Solo expression will reveal someone’s true character mercilessly. The faint-hearted should abstain! Richie Beirach, New Yorker residing in Leipzig (Germany), most certainly doesn’t lack personality. His has been strengthened by forty years of practice in which he combines the discipline of a classical training with the vertigo of improvisation. These arguments work wonders with ’Impressions of Tokyo’ which fits in the Jazz and the City collection, already illustrated by his fellow pianists, Kenny Werner (New York), Eric Watson (Paris), Bill Carrothers (Excelsior), with Joachim Kuhn (Ibiza) still coming.
Richie has a deep knowledge of Japan – no less than 26 visits since the Seventies with numerous concerts and recordings – and doesn’t hide his admiration for its impressive culture and respect for art and music in all its forms. Under his fingers, Tokyo reveals itself in its duality, at the crossroads of tradition and modernity. His ’impressions’ follow like a series of snapshots presented in the form of haikus, the purest of poetic forms (3 verses of invariably 5, 7 and 5 syllables). Make no mistake; this freely chosen constraint enables Richie Beirach to go straight to the heart of the matter. Whether evoking the Japan of times immemorial – Kabuki theatre, stone gardens surrounding monasteries, flowering cherries, or even earthquakes …, or the Japan of today - the Shinkansen (Bullet train), Kurosawa’s movies, Takemitsu’s music... he appears alternatively sober, almost ascetic, or dense, searching the entrails of the piano. In other words: how can one translate, without betrayal, the Tokyoite soul and the daily life of millions of city dwellers? With this journey to Tokyo, Richie Beirach reaches this form of Zen serenity which is simply the prerogative of the greatest.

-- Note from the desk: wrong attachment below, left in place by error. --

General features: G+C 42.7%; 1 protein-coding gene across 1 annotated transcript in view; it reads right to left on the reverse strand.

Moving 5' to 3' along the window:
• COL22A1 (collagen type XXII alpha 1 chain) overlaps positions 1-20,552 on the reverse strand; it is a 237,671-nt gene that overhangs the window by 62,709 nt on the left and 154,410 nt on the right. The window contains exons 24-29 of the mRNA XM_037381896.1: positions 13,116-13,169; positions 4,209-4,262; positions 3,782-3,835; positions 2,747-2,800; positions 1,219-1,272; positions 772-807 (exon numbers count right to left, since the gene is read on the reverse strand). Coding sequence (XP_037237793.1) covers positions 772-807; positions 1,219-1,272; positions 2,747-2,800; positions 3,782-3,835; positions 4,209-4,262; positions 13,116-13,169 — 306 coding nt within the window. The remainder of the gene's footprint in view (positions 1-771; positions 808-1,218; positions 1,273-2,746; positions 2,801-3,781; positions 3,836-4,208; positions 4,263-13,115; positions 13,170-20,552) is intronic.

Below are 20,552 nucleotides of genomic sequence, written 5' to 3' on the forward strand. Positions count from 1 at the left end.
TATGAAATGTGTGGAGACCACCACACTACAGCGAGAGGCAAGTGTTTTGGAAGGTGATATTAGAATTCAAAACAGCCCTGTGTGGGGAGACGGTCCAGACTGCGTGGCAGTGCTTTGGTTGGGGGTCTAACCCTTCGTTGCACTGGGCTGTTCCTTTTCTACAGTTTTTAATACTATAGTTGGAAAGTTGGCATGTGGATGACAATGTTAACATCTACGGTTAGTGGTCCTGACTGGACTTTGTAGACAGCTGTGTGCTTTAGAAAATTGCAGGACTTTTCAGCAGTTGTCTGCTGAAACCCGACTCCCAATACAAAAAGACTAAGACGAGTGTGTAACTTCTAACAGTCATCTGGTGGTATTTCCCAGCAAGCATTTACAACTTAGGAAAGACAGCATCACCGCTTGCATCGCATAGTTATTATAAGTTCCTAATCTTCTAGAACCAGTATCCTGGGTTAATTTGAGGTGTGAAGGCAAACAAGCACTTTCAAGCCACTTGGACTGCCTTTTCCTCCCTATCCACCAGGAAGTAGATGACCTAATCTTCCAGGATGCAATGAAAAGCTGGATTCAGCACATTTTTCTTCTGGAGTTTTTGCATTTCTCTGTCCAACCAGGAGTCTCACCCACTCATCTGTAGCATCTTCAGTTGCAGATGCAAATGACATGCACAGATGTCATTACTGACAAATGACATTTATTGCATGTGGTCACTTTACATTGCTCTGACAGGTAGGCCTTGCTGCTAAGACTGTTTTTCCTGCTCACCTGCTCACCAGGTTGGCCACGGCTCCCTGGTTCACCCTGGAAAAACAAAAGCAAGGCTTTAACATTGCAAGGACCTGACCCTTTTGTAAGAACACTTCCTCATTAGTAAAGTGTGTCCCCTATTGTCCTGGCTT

Producer’s comment: "This recording was made in September 2010. Six month later, Japan suffered its worst disaster since the nuclear destruction of Hiroshima and Nagasaki in 1945. A catastrophe that took a triple form: earthquake of March 11th, the worst in a century, tsunami causing thousands of victims, major accident at the Fukushima nuclear power plant. I would like to dedicate this album to the Japanese people and thus show them my deep affection, confided Richie Beirach. I sincerely and respectfully wish that this work may bring them a spark of hope in the face of this unprecedented tragedy."